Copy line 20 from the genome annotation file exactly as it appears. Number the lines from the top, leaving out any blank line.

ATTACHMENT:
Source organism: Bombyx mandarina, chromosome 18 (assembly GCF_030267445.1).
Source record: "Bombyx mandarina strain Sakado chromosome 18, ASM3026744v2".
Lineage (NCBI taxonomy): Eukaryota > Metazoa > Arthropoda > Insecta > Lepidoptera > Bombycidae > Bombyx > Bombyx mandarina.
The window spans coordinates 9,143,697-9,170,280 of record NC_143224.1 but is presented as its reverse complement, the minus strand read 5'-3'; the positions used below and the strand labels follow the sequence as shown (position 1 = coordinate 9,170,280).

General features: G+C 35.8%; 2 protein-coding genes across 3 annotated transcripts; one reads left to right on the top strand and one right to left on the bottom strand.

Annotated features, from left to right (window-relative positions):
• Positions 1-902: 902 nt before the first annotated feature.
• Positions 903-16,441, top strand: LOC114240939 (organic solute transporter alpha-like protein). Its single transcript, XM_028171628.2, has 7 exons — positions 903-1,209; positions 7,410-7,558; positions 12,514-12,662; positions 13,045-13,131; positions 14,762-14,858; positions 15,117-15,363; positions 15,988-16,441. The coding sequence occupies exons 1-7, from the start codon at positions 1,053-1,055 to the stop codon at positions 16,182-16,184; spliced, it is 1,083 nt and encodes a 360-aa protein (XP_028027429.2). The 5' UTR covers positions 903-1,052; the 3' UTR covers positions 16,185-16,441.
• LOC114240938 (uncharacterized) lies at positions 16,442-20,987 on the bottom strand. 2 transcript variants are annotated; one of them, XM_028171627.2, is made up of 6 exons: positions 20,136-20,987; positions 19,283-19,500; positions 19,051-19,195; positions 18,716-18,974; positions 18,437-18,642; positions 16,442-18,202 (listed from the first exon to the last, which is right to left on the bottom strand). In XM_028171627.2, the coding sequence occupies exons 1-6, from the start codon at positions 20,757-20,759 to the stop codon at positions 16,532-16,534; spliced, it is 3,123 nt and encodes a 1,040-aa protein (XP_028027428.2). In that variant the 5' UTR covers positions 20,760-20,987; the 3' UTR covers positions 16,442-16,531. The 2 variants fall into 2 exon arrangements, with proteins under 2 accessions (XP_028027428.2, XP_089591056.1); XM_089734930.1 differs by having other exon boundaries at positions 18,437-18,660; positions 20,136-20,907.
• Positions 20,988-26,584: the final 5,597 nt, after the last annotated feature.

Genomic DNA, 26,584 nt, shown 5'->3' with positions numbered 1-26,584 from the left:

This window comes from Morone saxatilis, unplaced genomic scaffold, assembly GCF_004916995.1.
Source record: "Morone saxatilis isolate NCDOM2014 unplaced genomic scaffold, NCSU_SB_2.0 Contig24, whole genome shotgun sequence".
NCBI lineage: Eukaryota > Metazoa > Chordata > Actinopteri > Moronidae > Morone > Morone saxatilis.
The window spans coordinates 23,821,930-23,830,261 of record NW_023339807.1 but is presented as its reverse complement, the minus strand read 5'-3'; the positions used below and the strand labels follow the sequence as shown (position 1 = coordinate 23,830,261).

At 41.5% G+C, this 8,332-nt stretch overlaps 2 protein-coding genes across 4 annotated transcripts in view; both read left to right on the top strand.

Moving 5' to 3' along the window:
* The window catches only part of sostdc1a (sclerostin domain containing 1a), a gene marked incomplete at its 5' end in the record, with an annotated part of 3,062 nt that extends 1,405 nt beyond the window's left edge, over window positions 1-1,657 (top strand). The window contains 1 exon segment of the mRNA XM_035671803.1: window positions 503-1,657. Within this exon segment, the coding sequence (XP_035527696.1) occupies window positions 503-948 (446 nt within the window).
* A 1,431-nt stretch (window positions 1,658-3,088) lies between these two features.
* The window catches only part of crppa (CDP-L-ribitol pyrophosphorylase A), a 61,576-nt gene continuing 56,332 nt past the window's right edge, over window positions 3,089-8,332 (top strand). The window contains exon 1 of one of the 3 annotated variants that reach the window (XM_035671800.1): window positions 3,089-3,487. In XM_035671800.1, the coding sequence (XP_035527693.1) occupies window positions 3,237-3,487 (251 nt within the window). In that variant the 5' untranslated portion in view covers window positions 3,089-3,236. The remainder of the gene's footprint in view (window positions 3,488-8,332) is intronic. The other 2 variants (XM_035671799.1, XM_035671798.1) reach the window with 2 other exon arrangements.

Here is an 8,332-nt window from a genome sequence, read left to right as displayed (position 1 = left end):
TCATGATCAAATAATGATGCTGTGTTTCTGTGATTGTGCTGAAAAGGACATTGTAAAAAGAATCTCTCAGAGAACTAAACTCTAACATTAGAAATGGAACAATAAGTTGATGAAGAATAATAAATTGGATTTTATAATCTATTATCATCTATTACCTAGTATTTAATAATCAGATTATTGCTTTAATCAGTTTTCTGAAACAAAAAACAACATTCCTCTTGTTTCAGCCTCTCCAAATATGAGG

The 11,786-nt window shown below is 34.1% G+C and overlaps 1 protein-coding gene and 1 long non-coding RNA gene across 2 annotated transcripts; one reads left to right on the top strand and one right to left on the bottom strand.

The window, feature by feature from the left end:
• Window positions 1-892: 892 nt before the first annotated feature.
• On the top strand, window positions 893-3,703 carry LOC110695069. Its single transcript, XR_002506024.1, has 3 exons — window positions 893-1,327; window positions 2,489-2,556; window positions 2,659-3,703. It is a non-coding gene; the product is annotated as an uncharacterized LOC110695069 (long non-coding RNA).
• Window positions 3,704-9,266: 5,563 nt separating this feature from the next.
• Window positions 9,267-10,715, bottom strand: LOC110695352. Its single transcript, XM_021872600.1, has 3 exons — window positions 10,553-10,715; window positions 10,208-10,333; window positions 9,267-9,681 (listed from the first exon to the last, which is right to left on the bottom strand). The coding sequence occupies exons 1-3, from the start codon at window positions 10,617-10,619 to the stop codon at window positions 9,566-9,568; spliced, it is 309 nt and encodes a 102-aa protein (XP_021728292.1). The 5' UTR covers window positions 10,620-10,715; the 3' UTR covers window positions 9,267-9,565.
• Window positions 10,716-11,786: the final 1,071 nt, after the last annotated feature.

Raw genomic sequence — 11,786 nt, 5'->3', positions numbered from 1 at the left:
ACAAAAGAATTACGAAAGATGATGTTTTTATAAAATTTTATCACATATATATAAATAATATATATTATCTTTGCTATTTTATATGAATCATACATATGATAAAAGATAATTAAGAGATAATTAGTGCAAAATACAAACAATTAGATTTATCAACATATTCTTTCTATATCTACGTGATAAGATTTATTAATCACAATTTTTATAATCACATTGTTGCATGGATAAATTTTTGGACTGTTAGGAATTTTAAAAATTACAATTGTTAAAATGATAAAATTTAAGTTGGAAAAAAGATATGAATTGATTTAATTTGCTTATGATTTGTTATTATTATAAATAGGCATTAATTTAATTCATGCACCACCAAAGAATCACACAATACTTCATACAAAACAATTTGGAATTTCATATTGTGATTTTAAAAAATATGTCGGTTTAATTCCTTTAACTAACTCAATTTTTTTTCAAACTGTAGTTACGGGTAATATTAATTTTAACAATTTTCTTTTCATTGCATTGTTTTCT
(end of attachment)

* The window catches only part of crppa (CDP-L-ribitol pyrophosphorylase A), a 61,576-nt gene continuing 56,332 nt past the window's right edge, over window positions 3,089-8,332 (top strand). The window contains exon 1 of one of the 3 annotated variants that reach the window (XM_035671800.1): window positions 3,089-3,487. In XM_035671800.1, the coding sequence (XP_035527693.1) occupies window positions 3,237-3,487 (251 nt within the window). In that variant the 5' untranslated portion in view covers window positions 3,089-3,236. The remainder of the gene's footprint in view (window positions 3,488-8,332) is intronic. The other 2 variants (XM_035671799.1, XM_035671798.1) reach the window with 2 other exon arrangements.